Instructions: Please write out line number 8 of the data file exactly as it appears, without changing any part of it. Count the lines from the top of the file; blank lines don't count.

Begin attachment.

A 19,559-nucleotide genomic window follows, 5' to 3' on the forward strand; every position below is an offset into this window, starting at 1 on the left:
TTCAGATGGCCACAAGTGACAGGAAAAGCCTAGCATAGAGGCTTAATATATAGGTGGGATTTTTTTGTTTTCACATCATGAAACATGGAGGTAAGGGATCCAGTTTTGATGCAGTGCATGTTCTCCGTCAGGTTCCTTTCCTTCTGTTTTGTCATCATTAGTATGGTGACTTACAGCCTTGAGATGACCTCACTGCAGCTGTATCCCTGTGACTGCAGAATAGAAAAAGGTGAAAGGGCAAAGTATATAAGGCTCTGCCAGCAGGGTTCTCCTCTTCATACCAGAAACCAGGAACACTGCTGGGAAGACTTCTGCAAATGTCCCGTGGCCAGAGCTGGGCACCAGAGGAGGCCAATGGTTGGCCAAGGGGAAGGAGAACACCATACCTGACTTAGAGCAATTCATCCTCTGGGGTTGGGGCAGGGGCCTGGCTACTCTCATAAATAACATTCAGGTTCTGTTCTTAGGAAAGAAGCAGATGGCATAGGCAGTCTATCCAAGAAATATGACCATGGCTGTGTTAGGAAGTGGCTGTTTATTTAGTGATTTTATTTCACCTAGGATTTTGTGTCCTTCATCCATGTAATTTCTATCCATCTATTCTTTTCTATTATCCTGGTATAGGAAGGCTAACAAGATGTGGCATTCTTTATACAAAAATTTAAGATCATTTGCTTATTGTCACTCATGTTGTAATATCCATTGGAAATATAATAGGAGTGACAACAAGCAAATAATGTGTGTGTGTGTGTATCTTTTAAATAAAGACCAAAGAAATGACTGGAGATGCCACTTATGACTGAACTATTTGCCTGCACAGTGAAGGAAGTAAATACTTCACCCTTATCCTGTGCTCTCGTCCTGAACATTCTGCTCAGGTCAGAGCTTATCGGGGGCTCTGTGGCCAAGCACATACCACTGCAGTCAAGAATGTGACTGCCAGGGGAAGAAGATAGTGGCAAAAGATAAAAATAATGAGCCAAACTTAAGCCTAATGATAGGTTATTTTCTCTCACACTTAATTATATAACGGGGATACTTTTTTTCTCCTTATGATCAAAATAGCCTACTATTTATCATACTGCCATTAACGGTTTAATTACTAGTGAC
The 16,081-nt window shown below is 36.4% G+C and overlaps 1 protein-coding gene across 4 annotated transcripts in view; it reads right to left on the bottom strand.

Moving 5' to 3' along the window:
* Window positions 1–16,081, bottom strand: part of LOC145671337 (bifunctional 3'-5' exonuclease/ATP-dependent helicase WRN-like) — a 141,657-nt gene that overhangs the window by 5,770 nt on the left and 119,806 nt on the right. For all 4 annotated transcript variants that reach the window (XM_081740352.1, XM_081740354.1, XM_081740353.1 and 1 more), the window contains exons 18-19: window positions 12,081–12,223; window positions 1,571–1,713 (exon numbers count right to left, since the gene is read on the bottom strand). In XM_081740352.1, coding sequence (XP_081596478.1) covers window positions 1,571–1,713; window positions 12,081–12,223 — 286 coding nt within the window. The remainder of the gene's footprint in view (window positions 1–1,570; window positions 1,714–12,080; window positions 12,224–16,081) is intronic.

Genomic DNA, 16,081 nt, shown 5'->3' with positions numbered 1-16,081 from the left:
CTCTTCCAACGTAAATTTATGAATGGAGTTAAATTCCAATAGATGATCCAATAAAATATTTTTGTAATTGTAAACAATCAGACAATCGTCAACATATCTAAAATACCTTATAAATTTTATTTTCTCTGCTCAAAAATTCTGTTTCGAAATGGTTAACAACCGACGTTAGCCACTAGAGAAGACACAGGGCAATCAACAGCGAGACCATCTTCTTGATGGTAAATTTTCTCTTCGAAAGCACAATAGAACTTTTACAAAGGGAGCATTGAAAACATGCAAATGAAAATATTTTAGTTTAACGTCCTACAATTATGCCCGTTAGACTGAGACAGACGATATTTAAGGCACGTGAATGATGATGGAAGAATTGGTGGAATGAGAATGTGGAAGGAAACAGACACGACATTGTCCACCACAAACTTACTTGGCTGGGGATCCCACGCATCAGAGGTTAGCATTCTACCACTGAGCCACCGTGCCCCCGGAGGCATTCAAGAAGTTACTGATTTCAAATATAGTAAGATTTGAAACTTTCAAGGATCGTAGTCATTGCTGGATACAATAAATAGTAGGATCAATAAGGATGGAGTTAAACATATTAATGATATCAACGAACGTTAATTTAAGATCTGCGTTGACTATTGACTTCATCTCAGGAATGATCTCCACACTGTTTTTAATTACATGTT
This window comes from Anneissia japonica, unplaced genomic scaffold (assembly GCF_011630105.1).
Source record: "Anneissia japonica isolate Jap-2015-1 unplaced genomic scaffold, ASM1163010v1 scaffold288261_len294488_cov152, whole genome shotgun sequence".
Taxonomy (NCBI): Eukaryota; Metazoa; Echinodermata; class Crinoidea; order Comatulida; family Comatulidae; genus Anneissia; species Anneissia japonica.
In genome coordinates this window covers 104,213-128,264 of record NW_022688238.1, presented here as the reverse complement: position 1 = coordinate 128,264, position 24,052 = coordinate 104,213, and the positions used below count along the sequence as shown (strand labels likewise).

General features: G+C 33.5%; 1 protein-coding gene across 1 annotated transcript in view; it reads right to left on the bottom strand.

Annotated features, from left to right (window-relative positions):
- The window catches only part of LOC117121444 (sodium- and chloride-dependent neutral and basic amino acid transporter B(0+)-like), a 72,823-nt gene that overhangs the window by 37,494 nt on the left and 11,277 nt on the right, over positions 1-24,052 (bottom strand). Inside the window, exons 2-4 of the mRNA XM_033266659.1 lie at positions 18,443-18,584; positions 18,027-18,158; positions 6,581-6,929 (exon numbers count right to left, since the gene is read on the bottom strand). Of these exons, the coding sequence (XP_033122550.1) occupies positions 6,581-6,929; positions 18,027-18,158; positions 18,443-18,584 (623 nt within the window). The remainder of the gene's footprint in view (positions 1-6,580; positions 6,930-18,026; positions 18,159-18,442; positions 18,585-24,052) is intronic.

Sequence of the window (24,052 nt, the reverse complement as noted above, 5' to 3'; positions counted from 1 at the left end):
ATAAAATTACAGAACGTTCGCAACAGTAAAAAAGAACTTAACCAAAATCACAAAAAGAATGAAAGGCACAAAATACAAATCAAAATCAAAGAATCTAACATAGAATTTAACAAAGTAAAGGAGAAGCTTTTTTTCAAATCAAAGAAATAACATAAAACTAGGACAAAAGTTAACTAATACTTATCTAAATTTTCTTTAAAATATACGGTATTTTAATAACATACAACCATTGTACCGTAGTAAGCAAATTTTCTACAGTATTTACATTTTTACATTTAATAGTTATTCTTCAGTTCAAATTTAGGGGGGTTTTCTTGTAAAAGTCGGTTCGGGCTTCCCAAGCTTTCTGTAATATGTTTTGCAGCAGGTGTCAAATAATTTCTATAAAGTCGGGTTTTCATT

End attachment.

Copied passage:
This window comes from Anneissia japonica, unplaced genomic scaffold (assembly GCF_011630105.1).